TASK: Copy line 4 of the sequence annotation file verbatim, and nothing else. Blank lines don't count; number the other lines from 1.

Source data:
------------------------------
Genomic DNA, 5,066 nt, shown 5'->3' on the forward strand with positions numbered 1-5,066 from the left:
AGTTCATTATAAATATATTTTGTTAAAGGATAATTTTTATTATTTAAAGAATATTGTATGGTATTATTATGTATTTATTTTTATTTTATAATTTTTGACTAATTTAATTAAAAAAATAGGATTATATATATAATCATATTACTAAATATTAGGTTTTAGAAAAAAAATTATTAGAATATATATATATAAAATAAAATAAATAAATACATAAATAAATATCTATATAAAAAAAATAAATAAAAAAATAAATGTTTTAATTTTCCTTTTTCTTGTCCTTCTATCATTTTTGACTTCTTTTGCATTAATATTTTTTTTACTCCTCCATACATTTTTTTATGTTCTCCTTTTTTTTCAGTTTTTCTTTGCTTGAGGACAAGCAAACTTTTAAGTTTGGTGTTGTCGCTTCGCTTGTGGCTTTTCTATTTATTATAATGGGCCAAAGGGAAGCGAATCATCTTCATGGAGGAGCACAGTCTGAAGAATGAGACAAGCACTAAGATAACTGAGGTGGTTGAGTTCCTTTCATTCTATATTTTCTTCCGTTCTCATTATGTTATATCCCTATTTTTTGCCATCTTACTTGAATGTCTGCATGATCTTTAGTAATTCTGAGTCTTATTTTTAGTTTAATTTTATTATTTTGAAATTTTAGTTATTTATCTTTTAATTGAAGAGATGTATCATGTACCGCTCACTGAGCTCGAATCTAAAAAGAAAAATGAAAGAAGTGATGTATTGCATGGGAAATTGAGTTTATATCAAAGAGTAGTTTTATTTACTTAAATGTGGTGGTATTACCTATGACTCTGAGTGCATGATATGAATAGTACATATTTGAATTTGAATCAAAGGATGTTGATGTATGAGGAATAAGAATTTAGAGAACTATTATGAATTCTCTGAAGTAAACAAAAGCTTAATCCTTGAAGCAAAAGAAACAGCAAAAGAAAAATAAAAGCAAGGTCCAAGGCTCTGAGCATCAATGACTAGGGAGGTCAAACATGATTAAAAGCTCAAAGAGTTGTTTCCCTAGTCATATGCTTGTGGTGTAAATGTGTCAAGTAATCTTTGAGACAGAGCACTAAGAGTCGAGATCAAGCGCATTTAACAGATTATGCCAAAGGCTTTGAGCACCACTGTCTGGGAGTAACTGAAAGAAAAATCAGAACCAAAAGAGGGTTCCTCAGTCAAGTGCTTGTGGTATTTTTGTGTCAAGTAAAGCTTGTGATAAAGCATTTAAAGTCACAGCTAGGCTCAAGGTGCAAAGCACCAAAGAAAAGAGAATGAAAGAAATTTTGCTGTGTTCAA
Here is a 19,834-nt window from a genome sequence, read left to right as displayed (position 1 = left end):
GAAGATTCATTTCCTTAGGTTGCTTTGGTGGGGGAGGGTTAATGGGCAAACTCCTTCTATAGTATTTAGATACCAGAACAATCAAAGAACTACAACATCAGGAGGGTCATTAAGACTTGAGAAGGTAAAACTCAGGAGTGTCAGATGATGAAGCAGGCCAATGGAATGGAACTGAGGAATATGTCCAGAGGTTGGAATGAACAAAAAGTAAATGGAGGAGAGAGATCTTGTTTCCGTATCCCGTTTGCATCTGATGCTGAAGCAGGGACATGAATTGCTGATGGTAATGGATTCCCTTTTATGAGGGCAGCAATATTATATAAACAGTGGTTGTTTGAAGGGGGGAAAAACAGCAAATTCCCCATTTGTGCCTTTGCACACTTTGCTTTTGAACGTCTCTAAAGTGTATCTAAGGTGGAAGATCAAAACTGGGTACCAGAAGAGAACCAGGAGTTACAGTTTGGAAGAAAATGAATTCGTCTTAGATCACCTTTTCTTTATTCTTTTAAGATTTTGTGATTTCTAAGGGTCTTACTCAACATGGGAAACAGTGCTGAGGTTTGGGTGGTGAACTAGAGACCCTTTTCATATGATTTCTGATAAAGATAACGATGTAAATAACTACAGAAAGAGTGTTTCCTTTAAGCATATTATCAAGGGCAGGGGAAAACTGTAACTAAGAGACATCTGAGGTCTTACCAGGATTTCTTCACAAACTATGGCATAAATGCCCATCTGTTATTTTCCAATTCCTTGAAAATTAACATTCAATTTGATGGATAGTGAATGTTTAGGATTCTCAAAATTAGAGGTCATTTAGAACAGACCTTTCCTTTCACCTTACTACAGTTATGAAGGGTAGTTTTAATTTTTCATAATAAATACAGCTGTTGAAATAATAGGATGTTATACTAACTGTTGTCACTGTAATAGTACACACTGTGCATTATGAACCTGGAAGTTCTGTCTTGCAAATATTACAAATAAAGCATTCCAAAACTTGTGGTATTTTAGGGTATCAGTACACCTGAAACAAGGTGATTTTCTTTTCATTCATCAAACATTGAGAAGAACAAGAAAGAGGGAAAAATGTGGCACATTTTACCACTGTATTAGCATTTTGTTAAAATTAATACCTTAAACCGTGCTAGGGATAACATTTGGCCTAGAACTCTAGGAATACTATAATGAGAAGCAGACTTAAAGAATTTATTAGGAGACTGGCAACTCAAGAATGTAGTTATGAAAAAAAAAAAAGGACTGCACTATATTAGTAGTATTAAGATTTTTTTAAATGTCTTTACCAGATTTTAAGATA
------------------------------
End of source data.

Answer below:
GAAGATTCATTTCCTTAGGTTGCTTTGGTGGGGGAGGGTTAATGGGCAAACTCCTTCTATAGTATTTAGATACCAGAACAATCAAAGAACTACAACATCAGGAGGGTCATTAAGACTTGAGAAGGTAAAACTCAGGAGTGTCAGATGATGAAGCAGGCCAATGGAATGGAACTGAGGAATATGTCCAGAGGTTGGAATGAACAAAAAGTAAATGGAGGAGAGAGATCTTGTTTCCGTATCCCGTTTGCATCTGATGCTGAAGCAGGGACATGAATTGCTGATGGTAATGGATTCCCTTTTATGAGGGCAGCAATATTATATAAACAGTGGTTGTTTGAAGGGGGGAAAAACAGCAAATTCCCCATTTGTGCCTTTGCACACTTTGCTTTTGAACGTCTCTAAAGTGTATCTAAGGTGGAAGATCAAAACTGGGTACCAGAAGAGAACCAGGAGTTACAGTTTGGAAGAAAATGAATTCGTCTTAGATCACCTTTTCTTTATTCTTTTAAGATTTTGTGATTTCTAAGGGTCTTACTCAACATGGGAAACAGTGCTGAGGTTTGGGTGGTGAACTAGAGACCCTTTTCATATGATTTCTGATAAAGATAACGATGTAAATAACTACAGAAAGAGTGTTTCCTTTAAGCATATTATCAAGGGCAGGGGAAAACTGTAACTAAGAGACATCTGAGGTCTTACCAGGATTTCTTCACAAACTATGGCATAAATGCCCATCTGTTATTTTCCAATTCCTTGAAAATTAACATTCAATTTGATGGATAGTGAATGTTTAGGATTCTCAAAATTAGAGGTCATTTAGAACAGACCTTTCCTTTCACCTTACTACAGTTATGAAGGGTAGTTTTAATTTTTCATAATAAATACAGCTGTTGAAATAATAGGATGTTATACTAACTGTTGTCACTGTAATAGTACACACTGTGCATTATGAACCTGGAAGTTCTGTCTTGCAAATATTACAAATAAAGCATTCCAAAACTTGTGGTATTTTAGGGTATCAGTACACCTGAAACAAGGTGATTTTCTTTTCATTCATCAAACATTGAGAAGAACAAGAAAGAGGGAAAAATGTGGCACATTTTACCACTGTATTAGCATTTTGTTAAAATTAATACCTTAAACCGTGCTAGGGATAACATTTGGCCTAGAACTCTAGGAATACTATAATGAGAAGCAGACTTAAAGAATTTATTAGGAGACTGGCAACTCAAGAATGTAGTTATGAAAAAAAAAAAAGGACTGCACTATATTAGTAGTATTAAGATTTTTTTAAATGTCTTTACCAGATTTTAAGATA